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This question appeared as an unsolved exercise in an introductory combinatorics textbook:

We have a bag with as many identical balls as necessary. We take out i balls and put them in 10 numbered boxes, such that the number of balls in box 1 $\leq $ the balls in box 2 $\leq $ ... $\leq $ the number of balls in box 10 $\leq $ 20. How many ways are there to do this?

A hint is provided (sorry for the shoddy translation): "Think of the sum of the series of differences of the amount of balls in adjacent boxes. The first difference equals the amount of balls in box 1".

Background: Earlier today I asked this question: Number of integer solutions if $x_1\leq x_2\leq x_3\leq ...\leq x_r\leq k$. The question itself was based on this exercise, so I was quite baffled to receive relatively complex answers. I figured I'll ask the question as it appeared, to see if maybe my 'generalisation' made this more complex than it should've been by omitting details.

Thank you for your help as always.

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Just to make sure, in this problem the total number of balls $i$ may vary, but there are always $10$ boxes and the maximum number of balls in the last box is fixed at $20$. Correct? – AMPerrine Oct 28 '11 at 17:26
As in the hint, consider such a sequence $x_1,\dots,x_{10}$. Look at the sequence of differences $d_i$, where $d_1=x_1$, and note that $\sum d_i=x_{10}$. Counting the number of sequences $(d_k)$ is a "stars and bars" (or sum) problem. Very doable. Counting "compositions" (order matters) tends to be not hard. Counting partitions (order irrelevant) is generally hard to very hard. – André Nicolas Oct 28 '11 at 17:38
Compositions and partitions are often difficult, but this case (weak composition with fixed size) is one of the simplest: – leonbloy Oct 28 '11 at 17:38
up vote 4 down vote accepted

You didn't make this more complex by omitting details, but by adding them. In that other question, you had a fixed sum $k$. The present question doesn't place any requirements on the sum, and that makes it a lot easier. As the hint provided indicates, there's a bijection between the configurations to be counted and the ways of distributing $20$ balls into $11$ boxes: If we denote the number of balls in box $j$ by $n_j$ and add two extra numbers $n_0=0$ and $n_{11}=20$, the $11$ differences between these numbers add up to $20$, and each such sequence of differences determines one of the desired configurations and vice versa. So the desired number is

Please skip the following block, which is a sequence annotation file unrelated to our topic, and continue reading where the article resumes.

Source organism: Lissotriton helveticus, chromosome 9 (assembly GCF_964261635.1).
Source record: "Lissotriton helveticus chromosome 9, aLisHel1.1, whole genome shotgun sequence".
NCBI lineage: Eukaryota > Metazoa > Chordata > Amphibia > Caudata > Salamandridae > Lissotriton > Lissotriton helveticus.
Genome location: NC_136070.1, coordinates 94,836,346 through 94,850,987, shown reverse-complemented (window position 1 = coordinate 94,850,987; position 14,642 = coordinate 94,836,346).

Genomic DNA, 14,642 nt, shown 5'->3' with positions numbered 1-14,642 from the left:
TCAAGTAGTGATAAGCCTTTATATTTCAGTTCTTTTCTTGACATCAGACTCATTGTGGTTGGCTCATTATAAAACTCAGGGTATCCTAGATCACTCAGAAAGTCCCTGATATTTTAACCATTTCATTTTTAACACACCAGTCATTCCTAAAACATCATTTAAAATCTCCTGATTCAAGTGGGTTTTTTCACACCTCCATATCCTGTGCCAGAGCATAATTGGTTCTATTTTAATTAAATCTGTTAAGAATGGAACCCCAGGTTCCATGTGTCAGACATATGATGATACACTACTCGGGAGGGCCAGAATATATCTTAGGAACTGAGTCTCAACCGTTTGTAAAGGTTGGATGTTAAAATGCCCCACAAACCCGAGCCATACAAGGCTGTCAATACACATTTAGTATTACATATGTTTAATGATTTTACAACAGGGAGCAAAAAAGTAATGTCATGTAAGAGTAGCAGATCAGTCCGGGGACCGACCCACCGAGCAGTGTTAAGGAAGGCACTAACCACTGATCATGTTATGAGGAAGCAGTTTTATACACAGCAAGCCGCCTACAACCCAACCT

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But it says, "we take out i balls and put them in 10 numbered boxes," so don't we need an answer that depends on $i$? – AMPerrine Oct 28 '11 at 17:38
Thank you very much. – roel Oct 28 '11 at 17:39
@AMPerrine: Hmm, I guess you're right, in a sense. There seems to be a contradiction between that and "with as many identical balls as necessary". That doesn't really make any sense in your interpretation, whereas the $i$ doesn't make sense in mine. Hmm... – joriki Oct 28 '11 at 17:43
This is my fault, sorry! The original question reads roughly: "We pick out some balls and put them in 10 different numbered boxes ... ". It was easier to translate with the 'i' in there, but math is a tough language and didn't want to bend its rules to my favor! I am quite convinced joriki's answer is correct. – roel Oct 28 '11 at 17:45
@roel: ! That must be the most original explanation for introducing a misleading variable that I've heard in quite a while :-). How does adding a variable that isn't there in the original make it easier to translate? – joriki Oct 28 '11 at 17:47

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